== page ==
Science Fair Project Encyclopedia
It is strictly pelagic outside the breeding season, and this, together with its remote breeding sites, makes Wilson's Petrel a difficult bird to see from land. Only in severe storms might this species be pushed into headlands.
It is common off eastern North America in the northern summer and the seasonal abundance of this bird in suitable European waters has been revealed through pelagic boat trips, most notably in the area of the Isles of Scilly, Great Britain. This may be the world's commonest seabird.
This storm-petrel is strictly nocturnal at the breeding sites to avoid predation by gulls and skuas, and will even avoid coming to land on clear moonlit nights. Like most petrels, its walking ability is limited to a short shuffle to the burrow.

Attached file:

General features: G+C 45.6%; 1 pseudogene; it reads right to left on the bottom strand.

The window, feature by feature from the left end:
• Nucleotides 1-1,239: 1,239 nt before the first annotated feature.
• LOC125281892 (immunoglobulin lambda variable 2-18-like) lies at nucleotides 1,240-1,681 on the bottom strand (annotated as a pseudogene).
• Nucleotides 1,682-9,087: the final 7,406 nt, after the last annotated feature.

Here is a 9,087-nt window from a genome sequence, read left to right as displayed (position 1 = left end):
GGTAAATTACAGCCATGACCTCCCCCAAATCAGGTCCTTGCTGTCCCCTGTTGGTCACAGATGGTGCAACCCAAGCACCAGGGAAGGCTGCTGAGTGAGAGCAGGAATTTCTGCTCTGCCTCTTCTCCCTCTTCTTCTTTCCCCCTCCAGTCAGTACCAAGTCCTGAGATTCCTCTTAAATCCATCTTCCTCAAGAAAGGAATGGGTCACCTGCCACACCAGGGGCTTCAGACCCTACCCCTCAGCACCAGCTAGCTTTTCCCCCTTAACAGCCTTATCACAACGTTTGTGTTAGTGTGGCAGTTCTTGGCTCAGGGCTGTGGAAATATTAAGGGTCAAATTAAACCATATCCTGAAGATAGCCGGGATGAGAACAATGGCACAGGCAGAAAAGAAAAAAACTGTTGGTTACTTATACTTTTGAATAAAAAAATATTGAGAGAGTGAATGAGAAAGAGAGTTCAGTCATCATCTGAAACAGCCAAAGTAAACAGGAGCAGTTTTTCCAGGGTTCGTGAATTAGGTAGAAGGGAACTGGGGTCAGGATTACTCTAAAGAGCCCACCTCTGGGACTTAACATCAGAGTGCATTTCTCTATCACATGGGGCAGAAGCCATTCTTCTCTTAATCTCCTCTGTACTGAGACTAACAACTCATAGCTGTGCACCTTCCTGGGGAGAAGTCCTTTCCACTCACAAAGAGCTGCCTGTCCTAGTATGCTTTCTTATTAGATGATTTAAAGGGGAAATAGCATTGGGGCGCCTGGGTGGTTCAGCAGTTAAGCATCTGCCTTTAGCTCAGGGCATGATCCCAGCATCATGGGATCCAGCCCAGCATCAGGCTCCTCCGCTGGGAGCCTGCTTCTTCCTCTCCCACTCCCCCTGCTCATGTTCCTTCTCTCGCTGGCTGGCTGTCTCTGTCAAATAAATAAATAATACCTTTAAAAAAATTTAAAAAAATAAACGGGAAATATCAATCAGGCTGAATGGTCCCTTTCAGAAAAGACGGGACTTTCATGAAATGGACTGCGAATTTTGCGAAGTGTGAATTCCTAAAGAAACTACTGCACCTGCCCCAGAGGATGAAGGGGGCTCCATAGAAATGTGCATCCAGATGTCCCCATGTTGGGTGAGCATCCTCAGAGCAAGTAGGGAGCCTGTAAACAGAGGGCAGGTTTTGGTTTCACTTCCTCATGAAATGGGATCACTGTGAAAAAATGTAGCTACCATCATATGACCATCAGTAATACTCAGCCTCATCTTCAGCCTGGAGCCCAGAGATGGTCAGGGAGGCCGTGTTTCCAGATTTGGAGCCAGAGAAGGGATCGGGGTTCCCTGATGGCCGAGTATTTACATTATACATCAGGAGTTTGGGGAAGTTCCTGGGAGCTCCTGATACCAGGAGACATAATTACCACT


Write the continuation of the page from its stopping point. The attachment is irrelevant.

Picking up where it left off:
The Wilson's Petrel is a small bird, 16-18.5 cm in length with a 38-42 cm wingspan. It is slightly larger than the European Storm-petrel. It is essentially dark brown in all plumages, except for white rump. It differs from the that species by its pale bar on the upper wing, plain underwings and longer legs.
It has a more direct gliding flight than Storm Petrel, but shares the habit of pattering on the water surface as it picks planktonic food items from the ocean surface, though with more upraised wings. Like European Storm-petrel, it is highly gregarious, and will also follow ships.
This bird is named after the Scottish-American ornithologist Alexander Wilson.
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